Monday, September 13, 2010

This Mother of all Engineering Reversals might help out our Great Lakes

Chicago River dyed green for St. Paddy's Day
Once upon a time in Chicago, human waste was piped directly into the Chicago River, which sluggishly moved the shit out into Lake Michigan. There it sat, stinking and rotting in the harbor and wrecking the city and contaminating its drinking water supply and killing people with typhoid fever and cholera. That really sucked.

So around the turn of the last century those cunning Chicagoans devised a plan to save the harbor from human feces.

Ah…you’re probably thinking “stop spewing toilet water into the river, I mean, what the hell were we thinking in the first place?”  Wrong.

"Drink like raging alcoholics from morning 'till dusk and pour green dye in the river on St. Patrick's Day"? Wrong again.

No, those clever folks re-engineered the entire river system so that the Chicago River now flows OUT of Lake Michigan instead of IN to the lake. All the feces now floats away from the lake, and issues with stinking human sewage are someone else’s problem. Not Chicago’s.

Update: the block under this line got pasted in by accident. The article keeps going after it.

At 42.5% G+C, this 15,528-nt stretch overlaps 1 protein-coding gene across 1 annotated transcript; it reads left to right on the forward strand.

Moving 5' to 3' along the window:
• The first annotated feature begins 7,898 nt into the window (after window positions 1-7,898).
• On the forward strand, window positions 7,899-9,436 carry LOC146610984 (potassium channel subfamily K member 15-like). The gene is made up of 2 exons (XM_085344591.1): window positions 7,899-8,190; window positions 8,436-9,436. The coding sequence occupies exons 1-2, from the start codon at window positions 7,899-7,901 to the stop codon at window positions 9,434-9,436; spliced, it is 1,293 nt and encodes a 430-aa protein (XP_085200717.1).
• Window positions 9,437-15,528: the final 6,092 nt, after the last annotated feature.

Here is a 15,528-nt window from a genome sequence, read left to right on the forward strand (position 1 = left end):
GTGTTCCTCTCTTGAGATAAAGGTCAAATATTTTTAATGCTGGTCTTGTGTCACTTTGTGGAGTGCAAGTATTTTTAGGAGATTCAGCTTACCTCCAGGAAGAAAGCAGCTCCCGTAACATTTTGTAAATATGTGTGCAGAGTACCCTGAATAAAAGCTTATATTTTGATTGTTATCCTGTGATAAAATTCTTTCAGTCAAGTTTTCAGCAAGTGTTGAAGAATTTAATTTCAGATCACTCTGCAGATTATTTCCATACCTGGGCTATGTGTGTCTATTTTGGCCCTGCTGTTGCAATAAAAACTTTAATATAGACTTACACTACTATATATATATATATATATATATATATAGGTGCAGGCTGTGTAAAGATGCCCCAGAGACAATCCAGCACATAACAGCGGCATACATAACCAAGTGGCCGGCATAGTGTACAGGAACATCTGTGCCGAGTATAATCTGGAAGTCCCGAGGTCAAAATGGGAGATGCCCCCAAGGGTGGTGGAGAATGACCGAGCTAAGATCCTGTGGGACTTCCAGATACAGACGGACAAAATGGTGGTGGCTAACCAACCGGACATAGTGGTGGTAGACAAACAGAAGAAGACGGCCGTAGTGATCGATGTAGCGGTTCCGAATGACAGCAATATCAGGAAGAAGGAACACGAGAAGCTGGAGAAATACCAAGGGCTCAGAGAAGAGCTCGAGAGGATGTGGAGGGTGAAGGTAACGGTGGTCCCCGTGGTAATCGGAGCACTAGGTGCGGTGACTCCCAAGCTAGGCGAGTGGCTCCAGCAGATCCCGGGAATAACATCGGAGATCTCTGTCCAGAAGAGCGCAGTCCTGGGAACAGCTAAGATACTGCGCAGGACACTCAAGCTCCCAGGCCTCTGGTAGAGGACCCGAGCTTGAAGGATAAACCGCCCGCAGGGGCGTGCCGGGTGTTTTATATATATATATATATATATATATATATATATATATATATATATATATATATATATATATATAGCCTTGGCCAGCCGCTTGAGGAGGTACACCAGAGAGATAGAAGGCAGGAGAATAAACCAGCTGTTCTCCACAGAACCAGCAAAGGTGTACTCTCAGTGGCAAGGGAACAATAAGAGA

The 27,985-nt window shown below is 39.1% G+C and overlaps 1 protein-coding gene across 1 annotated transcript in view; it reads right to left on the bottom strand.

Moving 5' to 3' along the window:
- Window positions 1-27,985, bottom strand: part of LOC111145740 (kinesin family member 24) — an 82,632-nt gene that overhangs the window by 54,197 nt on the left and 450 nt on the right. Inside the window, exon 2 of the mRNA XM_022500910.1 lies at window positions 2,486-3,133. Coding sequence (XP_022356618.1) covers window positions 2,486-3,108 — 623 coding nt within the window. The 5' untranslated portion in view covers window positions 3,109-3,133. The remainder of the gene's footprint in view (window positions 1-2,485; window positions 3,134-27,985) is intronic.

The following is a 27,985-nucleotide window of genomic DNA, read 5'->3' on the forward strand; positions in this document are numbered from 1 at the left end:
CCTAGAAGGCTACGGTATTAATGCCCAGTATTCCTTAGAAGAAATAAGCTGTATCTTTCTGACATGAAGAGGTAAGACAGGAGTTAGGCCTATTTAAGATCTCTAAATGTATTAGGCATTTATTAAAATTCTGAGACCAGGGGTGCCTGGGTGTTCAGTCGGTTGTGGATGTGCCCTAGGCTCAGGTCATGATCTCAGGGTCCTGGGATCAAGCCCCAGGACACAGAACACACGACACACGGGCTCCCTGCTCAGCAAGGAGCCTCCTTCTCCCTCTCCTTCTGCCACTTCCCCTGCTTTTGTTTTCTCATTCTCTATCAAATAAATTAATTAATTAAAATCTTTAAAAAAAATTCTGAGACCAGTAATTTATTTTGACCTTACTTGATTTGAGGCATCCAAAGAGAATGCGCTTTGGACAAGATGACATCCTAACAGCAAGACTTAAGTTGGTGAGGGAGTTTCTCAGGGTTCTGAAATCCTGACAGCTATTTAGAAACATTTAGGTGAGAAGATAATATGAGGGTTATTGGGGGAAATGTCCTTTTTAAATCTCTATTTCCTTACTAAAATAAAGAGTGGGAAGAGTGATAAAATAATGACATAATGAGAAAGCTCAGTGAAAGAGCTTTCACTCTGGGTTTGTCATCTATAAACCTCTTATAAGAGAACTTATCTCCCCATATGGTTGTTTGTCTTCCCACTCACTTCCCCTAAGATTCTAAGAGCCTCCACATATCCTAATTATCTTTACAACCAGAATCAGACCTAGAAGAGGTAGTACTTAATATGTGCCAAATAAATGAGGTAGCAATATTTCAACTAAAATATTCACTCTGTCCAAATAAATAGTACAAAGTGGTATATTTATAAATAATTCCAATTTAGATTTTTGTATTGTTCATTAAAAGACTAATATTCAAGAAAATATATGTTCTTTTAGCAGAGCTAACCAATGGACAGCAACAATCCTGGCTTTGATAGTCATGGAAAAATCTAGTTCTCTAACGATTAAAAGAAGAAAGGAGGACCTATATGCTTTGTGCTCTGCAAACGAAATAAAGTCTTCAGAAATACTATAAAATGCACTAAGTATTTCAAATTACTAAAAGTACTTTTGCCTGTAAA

Well, as you might expect, tinkering with Mother Nature leads to unintended consequences. Connecting the river to the Gulf of Mexico-bound Mississippi River has provided a superhighway for invasive species. Wetlands and other natural features have been altered in myriad ways. And of course the Great Lakes is now losing, rather than gaining, water from the Chicago River – a significant issue in an era where global warming and poor water use practices threaten to permanently lower lake levels.

So when Chicago Mayor Richard Daley says he wants to restore the natural flow of the river it is a very interesting proposition. It would be a huge engineering feat, a great expense and would need to overcome numerous political hurdles over the next couple decades. But why not?


1 comment:

  1. Your photo reminds me of the line in "The Fugitive" when Tommy Lee Jones takes a break from chasing Harrison Ford to question: "If they can dye the river green today, why can't they dye it blue the other 364 days of the year?"